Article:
In our last post we covered the components of data encryption systems and ran through some common examples. Now it’s time to move on to key management itself, and dig into the four different key management strategies.
We need to start with a discussion of the differences between encryption operations and key management; then we will detail the different enterprise-level strategies.
The differences between key management and encryption operations
As we focus on data encryption across the organization rather than isolated applications of basic encryption, it is time to spend a moment on what we mean when we discuss key management vs. encryption operations.
Every data encryption operation involves a key, so there is always a key to manage, but a full-fledged management system is the most important aspect of building a multipart encryption system.
Many data encryption systems don’t bother with “real” key management – they only store keys locally, and users never interacts with the key directly. For example, if you encrypt data with a passphrase using one of the many common command-line tools available, the odds are good that you don’t do anything with the key beyond choosing an encryption algorithm and key length. Super-simple implementations don’t bother to store the key at all – it is generated as needed from the passphrase. In slightly more complex (but still relatively simple) cases the key is actually stored with the data, protected by a series of other keys which are still generated from passphrases.
There is a clear division between this and the enterprise model, where you actively manage keys. Key management involves separating keys from data for increased more flexibility and security. It does not require you to move to keys to an external system, but that is one of the more important options. You can have multiple keys for the same data, the same key for multiple files, key backup and recovery, and many more choices.
The four key management strategies
There are four main approaches to managing data encryption keys within an organization. These apply to individual cryptosystems, to various different kinds of applications, and to larger and more complicated cryptography systems. Many of them also apply to other kinds of encryption operations, such as digital signatures and certificates, but we aren’t concerned with those for this paper.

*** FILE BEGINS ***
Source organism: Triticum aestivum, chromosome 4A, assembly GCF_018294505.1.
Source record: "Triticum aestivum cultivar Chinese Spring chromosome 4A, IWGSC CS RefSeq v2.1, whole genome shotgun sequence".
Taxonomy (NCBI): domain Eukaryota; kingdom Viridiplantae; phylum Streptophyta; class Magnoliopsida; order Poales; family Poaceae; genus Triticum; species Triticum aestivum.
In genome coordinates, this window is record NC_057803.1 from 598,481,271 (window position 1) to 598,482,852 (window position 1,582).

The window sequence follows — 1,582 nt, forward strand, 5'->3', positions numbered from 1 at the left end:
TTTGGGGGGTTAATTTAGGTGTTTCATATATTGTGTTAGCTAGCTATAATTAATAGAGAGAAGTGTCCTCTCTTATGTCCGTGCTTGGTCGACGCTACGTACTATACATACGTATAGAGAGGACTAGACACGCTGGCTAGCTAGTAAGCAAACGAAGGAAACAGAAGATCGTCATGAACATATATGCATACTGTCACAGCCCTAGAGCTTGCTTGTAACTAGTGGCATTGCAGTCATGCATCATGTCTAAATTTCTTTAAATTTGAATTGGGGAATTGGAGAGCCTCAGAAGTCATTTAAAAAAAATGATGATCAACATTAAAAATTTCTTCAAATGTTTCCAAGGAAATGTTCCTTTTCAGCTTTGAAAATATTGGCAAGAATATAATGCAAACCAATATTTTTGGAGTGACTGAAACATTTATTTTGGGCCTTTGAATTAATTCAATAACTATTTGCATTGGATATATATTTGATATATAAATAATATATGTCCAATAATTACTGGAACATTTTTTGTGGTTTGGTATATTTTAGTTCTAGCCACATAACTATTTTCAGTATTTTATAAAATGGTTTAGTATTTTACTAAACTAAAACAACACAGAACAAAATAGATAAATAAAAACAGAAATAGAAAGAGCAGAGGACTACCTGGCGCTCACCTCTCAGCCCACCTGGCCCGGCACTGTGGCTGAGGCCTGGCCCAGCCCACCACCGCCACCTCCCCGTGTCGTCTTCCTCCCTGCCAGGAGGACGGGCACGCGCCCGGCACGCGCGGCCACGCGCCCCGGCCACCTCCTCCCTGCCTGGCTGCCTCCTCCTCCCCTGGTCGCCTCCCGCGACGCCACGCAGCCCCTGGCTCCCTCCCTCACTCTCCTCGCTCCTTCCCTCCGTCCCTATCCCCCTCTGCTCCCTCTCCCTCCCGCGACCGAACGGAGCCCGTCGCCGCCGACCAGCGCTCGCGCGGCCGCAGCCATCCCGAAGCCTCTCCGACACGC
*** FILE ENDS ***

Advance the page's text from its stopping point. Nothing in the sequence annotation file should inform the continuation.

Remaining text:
Local key management
This option is the closest to doing nothing at all for key management. Keys are all managed locally (on a single system or a cluster of systems), with all key functions handled within a single application.
Local key management is actually quite common, even though it isn’t always the best idea. Common examples include:
- Full disk encryption managed by a single user (e.g., Bitlocker or FileVault without tying into a key management server)
- Transparent database encryption
- Building encryption into an application server
- Basic backup encryption
- File server or SAN/NAS encryption
In each of these cases all keys can be managed locally – in which case any key rotation, backup/restore, or auditing also must be built into the local system, but more often these capabilities are simply nonexistent.
Local key management isn’t necessarily bad, in particular isolated scenarios. For example, if you back up your data unencrypted, or with a system that uses its own keys, there may be no reason to worry about managing local keys. But for anything serious – including anything with compliance requirements – relying on local key management is asking for trouble.
Silo key management
This refers to separating the keys a the local system and managing them within a multi-system application. Whatever software stack/system you run manages its own keys for its own client software.
Full disk encryption is one of the most common enterprise examples. A central management server handles configuration and keys for all encrypted laptops and desktops. This key management system is never used for anything else, such as databases, but may manage other data encryption features supported by the product (including file/folder encryption). All important key management functions, including administrative and recovery keys, rotation, backup/restore, and audit, are built into the silo key manager.
Other typical uses include email encryption, some backup encryption tools, and even enterprise Digital Rights Management – DRM is implemented through cryptography.